FantAsia II: The Wonderland (Japan, 2019)

Teenage Akane is unmotivated and moody, just like any teenage girl. She always feels put out by her mother's requests, never more so when she's sent to see her shopkeeper aunt Chii to pick up her own birthday present! Once there, however, Chii and Akane are visited by strangers from the basement, Mr. Hippocrates and his apprentice Pipo. But Mr. Hippocrates is an alchemist, Pipo is an elf, and the basement is a portal into another world, one that desperately needs Akane's help to avoid utter destruction.... A few years ago I saw another animated film by director Keiichi Hara, "Miss Hokusai," and was very taken with the incredible beauty of the work; the director works the same magic here, with some stunningly gorgeous backgrounds (and foregrounds for that matter), along with a story filled with imagination from an evil mouse-shaped monster machine to oversized sheep who provide wool *and* protection, to the very real crisis that the Wonderland is facing, that of running out of water. Oh, and there's an enchanted Prince, too! Even if the viewer isn't taken by the story itself (based on "Strange Journey From the Basement," a children's book by Sachiko Kashiwaba), s/he will certainly enjoy simply watching this very colorful feast for the eyes.

FantAsia I: Away (Latvia, 2019)

A young boy finds himself hanging from a tree by a parachute, with no idea of how he came to be there. He sees an enormous amorphous shape coming toward him and instinctively knows it means him no good; he manages to escape the creature by cutting the straps of the parachute and makes his way into a temporary refuge. There, he is kind to a baby bird, encounters a motorcycle and a knapsack with handy items like a water canteen, compass, blanket and a map. Soon, he and his bird companion must follow the map to return to humanity, while the monster follows inexorably behind him, getting closer.... The amazing thing about this animated 75-minute feature is that the entire thing was made by one single person, Gints Zilbalodis, everything from the story to the direction to the animation to the music and sound effects. Another amazing thing is that the entire film is without a word of dialogue - it's just the boy, the bird, the monster and a variety of creatures they meet along the way. I found it to be both suspenseful and beautifully gentle, a film perhaps a little intense for very small children but gorgeous and inspiring for everybody else.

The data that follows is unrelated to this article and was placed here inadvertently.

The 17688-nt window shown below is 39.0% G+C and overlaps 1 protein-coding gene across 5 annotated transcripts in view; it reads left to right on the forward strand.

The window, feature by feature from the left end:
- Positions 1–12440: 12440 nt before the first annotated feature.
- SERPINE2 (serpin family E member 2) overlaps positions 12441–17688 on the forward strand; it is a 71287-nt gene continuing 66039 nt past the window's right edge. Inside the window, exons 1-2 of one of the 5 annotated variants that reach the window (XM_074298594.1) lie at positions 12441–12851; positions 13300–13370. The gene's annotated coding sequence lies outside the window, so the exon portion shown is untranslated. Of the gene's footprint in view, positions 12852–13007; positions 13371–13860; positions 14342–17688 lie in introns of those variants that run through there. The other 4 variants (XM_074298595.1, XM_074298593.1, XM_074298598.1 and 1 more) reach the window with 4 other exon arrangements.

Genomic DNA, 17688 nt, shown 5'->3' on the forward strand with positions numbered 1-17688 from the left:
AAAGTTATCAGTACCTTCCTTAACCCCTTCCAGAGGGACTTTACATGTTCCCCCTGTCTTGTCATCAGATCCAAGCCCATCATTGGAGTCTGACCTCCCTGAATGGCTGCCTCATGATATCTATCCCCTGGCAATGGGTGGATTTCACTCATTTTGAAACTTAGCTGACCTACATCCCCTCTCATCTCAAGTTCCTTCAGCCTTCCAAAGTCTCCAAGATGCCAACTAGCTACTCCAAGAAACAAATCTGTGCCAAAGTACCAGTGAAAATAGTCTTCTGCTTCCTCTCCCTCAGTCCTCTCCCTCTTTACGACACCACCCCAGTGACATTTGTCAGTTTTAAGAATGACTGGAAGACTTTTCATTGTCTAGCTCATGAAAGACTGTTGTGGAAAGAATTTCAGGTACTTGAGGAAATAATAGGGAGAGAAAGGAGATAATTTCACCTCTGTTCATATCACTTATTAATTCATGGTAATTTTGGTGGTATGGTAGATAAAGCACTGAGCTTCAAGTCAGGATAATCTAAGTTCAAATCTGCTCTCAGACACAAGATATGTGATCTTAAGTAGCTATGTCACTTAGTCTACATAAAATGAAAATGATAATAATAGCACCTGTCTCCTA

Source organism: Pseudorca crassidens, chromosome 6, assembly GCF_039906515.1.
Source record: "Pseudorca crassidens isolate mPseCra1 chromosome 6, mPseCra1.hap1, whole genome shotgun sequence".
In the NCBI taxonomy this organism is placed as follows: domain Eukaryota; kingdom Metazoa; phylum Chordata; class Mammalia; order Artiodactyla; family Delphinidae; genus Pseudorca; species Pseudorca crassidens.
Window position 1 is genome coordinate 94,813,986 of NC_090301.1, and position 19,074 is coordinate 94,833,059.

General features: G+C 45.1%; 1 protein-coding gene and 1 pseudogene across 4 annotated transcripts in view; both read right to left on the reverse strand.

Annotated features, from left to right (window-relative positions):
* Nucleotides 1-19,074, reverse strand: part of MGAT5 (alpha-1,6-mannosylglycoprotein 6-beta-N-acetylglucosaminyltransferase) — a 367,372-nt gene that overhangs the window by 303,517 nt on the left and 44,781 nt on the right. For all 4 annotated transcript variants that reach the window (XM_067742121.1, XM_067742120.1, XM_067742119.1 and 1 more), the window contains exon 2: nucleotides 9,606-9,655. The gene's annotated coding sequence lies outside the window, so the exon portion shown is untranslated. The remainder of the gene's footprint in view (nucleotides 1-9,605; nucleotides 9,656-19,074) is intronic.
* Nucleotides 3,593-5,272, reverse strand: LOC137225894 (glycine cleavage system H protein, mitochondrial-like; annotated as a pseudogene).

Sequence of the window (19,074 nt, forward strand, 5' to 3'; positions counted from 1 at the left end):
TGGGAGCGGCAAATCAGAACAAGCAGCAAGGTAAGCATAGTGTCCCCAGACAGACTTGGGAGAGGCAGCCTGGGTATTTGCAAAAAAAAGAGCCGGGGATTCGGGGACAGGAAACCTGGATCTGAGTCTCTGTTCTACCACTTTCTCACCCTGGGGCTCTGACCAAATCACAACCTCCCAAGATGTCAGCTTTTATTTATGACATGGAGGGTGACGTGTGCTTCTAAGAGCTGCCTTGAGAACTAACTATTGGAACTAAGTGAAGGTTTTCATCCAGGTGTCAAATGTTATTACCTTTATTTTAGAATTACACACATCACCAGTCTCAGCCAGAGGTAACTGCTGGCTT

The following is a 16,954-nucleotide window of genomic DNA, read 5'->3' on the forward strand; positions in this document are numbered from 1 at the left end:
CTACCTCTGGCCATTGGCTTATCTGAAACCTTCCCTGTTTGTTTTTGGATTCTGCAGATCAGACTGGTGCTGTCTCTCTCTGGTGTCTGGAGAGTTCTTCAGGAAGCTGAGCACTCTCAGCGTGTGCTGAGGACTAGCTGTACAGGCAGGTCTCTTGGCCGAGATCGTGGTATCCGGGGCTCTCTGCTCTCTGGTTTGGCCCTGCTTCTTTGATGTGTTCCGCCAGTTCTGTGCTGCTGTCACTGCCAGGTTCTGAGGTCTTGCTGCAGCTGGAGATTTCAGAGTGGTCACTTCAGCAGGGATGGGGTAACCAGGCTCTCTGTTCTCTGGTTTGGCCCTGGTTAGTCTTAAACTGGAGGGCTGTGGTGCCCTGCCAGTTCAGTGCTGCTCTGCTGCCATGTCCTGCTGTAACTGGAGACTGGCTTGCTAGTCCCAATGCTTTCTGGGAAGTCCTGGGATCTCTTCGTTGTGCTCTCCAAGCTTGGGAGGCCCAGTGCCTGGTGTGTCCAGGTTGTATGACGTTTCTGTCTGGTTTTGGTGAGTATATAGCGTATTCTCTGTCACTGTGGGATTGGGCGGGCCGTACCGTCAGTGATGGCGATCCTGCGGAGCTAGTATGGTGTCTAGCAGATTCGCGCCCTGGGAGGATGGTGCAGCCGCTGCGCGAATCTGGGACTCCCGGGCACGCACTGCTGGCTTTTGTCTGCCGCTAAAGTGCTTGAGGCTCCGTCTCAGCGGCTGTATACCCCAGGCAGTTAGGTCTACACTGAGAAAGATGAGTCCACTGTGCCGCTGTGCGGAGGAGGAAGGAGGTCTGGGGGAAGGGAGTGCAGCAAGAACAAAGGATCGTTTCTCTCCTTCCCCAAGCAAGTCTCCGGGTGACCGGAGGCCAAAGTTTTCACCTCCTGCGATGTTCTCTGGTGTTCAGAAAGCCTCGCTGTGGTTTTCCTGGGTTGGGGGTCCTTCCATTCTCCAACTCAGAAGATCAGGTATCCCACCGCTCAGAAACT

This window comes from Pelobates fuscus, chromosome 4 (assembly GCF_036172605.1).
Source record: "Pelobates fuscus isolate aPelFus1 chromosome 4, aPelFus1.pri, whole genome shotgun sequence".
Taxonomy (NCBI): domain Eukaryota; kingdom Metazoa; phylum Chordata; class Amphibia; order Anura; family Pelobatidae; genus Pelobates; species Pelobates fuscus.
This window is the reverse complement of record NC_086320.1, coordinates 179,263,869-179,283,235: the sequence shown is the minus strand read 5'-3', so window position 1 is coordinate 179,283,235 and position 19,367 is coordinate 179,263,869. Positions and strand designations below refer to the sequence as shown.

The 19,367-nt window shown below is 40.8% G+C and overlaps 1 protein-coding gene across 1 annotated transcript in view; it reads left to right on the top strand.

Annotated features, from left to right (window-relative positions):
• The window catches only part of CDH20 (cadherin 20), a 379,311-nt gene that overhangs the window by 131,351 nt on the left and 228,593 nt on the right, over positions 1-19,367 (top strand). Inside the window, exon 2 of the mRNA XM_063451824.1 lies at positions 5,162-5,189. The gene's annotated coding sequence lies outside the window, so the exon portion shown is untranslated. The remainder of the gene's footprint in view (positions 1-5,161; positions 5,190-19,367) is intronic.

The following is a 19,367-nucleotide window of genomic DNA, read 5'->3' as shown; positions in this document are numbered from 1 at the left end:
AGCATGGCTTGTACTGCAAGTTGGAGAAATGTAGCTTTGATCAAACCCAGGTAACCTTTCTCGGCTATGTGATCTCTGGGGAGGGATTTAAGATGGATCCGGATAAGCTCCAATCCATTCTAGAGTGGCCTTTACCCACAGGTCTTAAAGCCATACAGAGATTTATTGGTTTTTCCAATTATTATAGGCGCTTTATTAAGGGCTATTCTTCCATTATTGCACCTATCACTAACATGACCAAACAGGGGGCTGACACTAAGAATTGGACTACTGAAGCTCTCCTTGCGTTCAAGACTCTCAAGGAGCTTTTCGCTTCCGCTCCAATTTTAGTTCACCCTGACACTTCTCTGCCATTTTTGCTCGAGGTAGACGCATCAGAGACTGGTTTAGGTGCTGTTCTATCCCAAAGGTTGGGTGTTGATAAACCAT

And we're off to a great start at FantAsia once again!

Books in May

Books in April

Not a great month for reading, but in my defense, I was traveling at the beginning of the month and was very sick with the flu at the end of the month. Glad this April is over!

Kissed a Sad Goodbye, by Deborah Crombie.Collapse )

Just After Sunset, by Stephen King.Collapse )

A Very Good Hater, by Reginald Hill.Collapse )

Happy Beltaine and bring on May!

Books in March

Here's my reading for last month, not too shabby!

The Vanishing Box, by Elly Griffiths.Collapse )

Lupin Leaps In: A Breaking Cat News Adventure, by Georgia Dunn.Collapse )

A Discovery of Witches, by Deborah Harkness.Collapse )

Unto Us a Son is Given, by Donna Leon.Collapse )

The Power, by Naomi Alderman.Collapse )

Dreaming of the Bones, by Deborah Crombie.Collapse )

And soon we're off to rainy Northern California to see my family and friends - better than the ongoing snow and sleet of Montreal!